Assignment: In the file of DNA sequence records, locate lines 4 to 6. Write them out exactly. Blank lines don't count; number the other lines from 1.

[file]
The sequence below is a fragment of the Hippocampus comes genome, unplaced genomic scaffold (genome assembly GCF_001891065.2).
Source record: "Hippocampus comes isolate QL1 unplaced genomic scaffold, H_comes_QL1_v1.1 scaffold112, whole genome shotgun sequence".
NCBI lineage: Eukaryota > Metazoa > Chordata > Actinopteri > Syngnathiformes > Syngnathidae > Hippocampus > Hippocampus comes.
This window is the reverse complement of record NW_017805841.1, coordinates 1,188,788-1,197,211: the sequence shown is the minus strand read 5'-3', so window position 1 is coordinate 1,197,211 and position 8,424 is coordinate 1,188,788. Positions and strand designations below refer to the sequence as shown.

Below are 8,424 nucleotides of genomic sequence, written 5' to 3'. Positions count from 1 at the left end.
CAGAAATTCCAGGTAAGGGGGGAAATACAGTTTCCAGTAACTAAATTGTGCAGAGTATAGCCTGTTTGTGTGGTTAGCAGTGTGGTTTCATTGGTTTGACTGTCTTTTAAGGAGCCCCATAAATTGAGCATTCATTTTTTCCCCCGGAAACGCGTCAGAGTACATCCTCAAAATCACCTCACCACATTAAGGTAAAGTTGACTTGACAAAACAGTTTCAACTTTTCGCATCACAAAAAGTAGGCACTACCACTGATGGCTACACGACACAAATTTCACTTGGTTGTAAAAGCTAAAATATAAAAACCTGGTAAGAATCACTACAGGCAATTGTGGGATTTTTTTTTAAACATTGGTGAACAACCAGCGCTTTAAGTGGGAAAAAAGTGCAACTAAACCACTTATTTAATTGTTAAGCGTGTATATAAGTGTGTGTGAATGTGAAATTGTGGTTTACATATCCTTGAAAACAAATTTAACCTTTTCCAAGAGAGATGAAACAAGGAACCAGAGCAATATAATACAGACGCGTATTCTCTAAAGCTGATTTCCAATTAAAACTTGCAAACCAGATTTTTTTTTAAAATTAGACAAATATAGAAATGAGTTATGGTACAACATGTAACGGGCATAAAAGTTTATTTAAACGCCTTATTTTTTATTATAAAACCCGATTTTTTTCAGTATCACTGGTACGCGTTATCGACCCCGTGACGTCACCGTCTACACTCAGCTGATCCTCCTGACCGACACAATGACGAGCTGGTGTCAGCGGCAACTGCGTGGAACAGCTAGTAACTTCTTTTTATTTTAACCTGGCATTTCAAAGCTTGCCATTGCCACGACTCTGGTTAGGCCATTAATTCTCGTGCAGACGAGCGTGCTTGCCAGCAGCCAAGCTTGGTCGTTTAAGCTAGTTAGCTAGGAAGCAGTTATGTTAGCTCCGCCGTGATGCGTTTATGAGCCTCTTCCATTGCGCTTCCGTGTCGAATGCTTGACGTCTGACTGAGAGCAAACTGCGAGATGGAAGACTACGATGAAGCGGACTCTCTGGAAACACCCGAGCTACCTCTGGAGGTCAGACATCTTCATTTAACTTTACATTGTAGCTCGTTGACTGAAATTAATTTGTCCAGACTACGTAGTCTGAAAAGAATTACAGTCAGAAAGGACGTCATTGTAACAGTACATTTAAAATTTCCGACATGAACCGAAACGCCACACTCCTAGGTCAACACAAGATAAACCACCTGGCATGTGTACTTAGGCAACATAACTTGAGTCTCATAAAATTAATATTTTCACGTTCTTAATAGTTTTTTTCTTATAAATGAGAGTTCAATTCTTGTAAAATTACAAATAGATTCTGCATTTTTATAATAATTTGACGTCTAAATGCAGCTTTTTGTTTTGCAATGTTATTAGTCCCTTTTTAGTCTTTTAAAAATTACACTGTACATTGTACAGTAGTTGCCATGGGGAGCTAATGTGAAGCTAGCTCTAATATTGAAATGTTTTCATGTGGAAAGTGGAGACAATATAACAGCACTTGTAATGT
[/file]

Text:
This window is the reverse complement of record NW_017805841.1, coordinates 1,188,788-1,197,211: the sequence shown is the minus strand read 5'-3', so window position 1 is coordinate 1,197,211 and position 8,424 is coordinate 1,188,788. Positions and strand designations below refer to the sequence as shown.

Below are 8,424 nucleotides of genomic sequence, written 5' to 3'. Positions count from 1 at the left end.
CAGAAATTCCAGGTAAGGGGGGAAATACAGTTTCCAGTAACTAAATTGTGCAGAGTATAGCCTGTTTGTGTGGTTAGCAGTGTGGTTTCATTGGTTTGACTGTCTTTTAAGGAGCCCCATAAATTGAGCATTCATTTTTTCCCCCGGAAACGCGTCAGAGTACATCCTCAAAATCACCTCACCACATTAAGGTAAAGTTGACTTGACAAAACAGTTTCAACTTTTCGCATCACAAAAAGTAGGCACTACCACTGATGGCTACACGACACAAATTTCACTTGGTTGTAAAAGCTAAAATATAAAAACCTGGTAAGAATCACTACAGGCAATTGTGGGATTTTTTTTTAAACATTGGTGAACAACCAGCGCTTTAAGTGGGAAAAAAGTGCAACTAAACCACTTATTTAATTGTTAAGCGTGTATATAAGTGTGTGTGAATGTGAAATTGTGGTTTACATATCCTTGAAAACAAATTTAACCTTTTCCAAGAGAGATGAAACAAGGAACCAGAGCAATATAATACAGACGCGTATTCTCTAAAGCTGATTTCCAATTAAAACTTGCAAACCAGATTTTTTTTTAAAATTAGACAAATATAGAAATGAGTTATGGTACAACATGTAACGGGCATAAAAGTTTATTTAAACGCCTTATTTTTTATTATAAAACCCGATTTTTTTCAGTATCACTGGTACGCGTTATCGACCCCGTGACGTCACCGTCTACACTCAGCTGATCCTCCTGACCGACACAATGACGAGCTGGTGTCAGCGGCAACTGCGTGGAACAGCTAGTAACTTCTTTTTATTTTAACCTGGCATTTCAAAGCTTGCCATTGCCACGACTCTGGTTAGGCCATTAATTCTCGTGCAGACGAGCGTGCTTGCCAGCAGCCAAGCTTGGTCGTTTAAGCTAGTTAGCTAGGAAGCAGTTATGTTAGCTCCGCCGTGATGCGTTTATGAGCCTCTTCCATTGCGCTTCCGTGTCGAATGCTTGACGTCTGACTGAGAGCAAACTGCGAGATGGAAGACTACGATGAAGCGGACTCTCTGGAAACACCCGAGCTACCTCTGGAGGTCAGACATCTTCATTTAACTTTACATTGTAGCTCGTTGACTGAAATTAATTTGTCCAGACTACGTAGTCTGAAAAGAATTACAGTCAGAAAGGACGTCATTGTAACAGTACATTTAAAATTTCCGACATGAACCGAAACGCCACACTCCTAGGTCAACACAAGATAAACCACCTGGCATGTGTACTTAGGCAACATAACTTGAGTCTCATAAAATTAATATTTTCACGTTCTTAATAGTTTTTTTCTTATAAATGAGAGTTCAATTCTTGTAAAATTACAAATAGATTCTGCATTTTTATAATAATTTGACGTCTAAATGCAGCTTTTTGTTTTGCAATGTTATTAGTCCCTTTTTAGTCTTTTAAAAATTACACTGTACATTGTACAGTAGTTGCCATGGGGAGCTAATGTGAAGCTAGCTCTAATATTGAAATGTTTTCATGTGGAAAGTGGAGACAATATAACAGCACTTGTAATGT